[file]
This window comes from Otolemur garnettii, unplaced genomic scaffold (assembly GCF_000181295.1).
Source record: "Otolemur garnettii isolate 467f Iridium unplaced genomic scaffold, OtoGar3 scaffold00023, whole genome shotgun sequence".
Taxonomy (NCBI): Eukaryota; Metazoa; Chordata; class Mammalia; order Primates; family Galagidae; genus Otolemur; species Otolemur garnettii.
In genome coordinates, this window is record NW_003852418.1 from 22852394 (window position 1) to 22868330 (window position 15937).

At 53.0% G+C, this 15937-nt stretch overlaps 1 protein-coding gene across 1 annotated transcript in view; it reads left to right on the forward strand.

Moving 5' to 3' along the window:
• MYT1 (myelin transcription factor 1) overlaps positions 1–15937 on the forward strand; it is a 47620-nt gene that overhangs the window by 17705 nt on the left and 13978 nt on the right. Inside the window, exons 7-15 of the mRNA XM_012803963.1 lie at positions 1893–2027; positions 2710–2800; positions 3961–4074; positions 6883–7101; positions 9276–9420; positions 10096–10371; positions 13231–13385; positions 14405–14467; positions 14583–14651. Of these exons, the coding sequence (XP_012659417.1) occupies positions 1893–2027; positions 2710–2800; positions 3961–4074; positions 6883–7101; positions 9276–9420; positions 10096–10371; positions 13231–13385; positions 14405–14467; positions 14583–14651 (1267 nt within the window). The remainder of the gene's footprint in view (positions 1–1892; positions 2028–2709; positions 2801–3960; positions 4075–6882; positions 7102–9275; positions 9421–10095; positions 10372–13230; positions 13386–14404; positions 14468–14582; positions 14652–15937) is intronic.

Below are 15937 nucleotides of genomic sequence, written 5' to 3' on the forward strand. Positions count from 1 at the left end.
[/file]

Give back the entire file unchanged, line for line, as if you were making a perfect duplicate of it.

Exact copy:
This window comes from Otolemur garnettii, unplaced genomic scaffold (assembly GCF_000181295.1).
Source record: "Otolemur garnettii isolate 467f Iridium unplaced genomic scaffold, OtoGar3 scaffold00023, whole genome shotgun sequence".
Taxonomy (NCBI): Eukaryota; Metazoa; Chordata; class Mammalia; order Primates; family Galagidae; genus Otolemur; species Otolemur garnettii.
In genome coordinates, this window is record NW_003852418.1 from 22852394 (window position 1) to 22868330 (window position 15937).

At 53.0% G+C, this 15937-nt stretch overlaps 1 protein-coding gene across 1 annotated transcript in view; it reads left to right on the forward strand.

Moving 5' to 3' along the window:
• MYT1 (myelin transcription factor 1) overlaps positions 1–15937 on the forward strand; it is a 47620-nt gene that overhangs the window by 17705 nt on the left and 13978 nt on the right. Inside the window, exons 7-15 of the mRNA XM_012803963.1 lie at positions 1893–2027; positions 2710–2800; positions 3961–4074; positions 6883–7101; positions 9276–9420; positions 10096–10371; positions 13231–13385; positions 14405–14467; positions 14583–14651. Of these exons, the coding sequence (XP_012659417.1) occupies positions 1893–2027; positions 2710–2800; positions 3961–4074; positions 6883–7101; positions 9276–9420; positions 10096–10371; positions 13231–13385; positions 14405–14467; positions 14583–14651 (1267 nt within the window). The remainder of the gene's footprint in view (positions 1–1892; positions 2028–2709; positions 2801–3960; positions 4075–6882; positions 7102–9275; positions 9421–10095; positions 10372–13230; positions 13386–14404; positions 14468–14582; positions 14652–15937) is intronic.

Below are 15937 nucleotides of genomic sequence, written 5' to 3' on the forward strand. Positions count from 1 at the left end.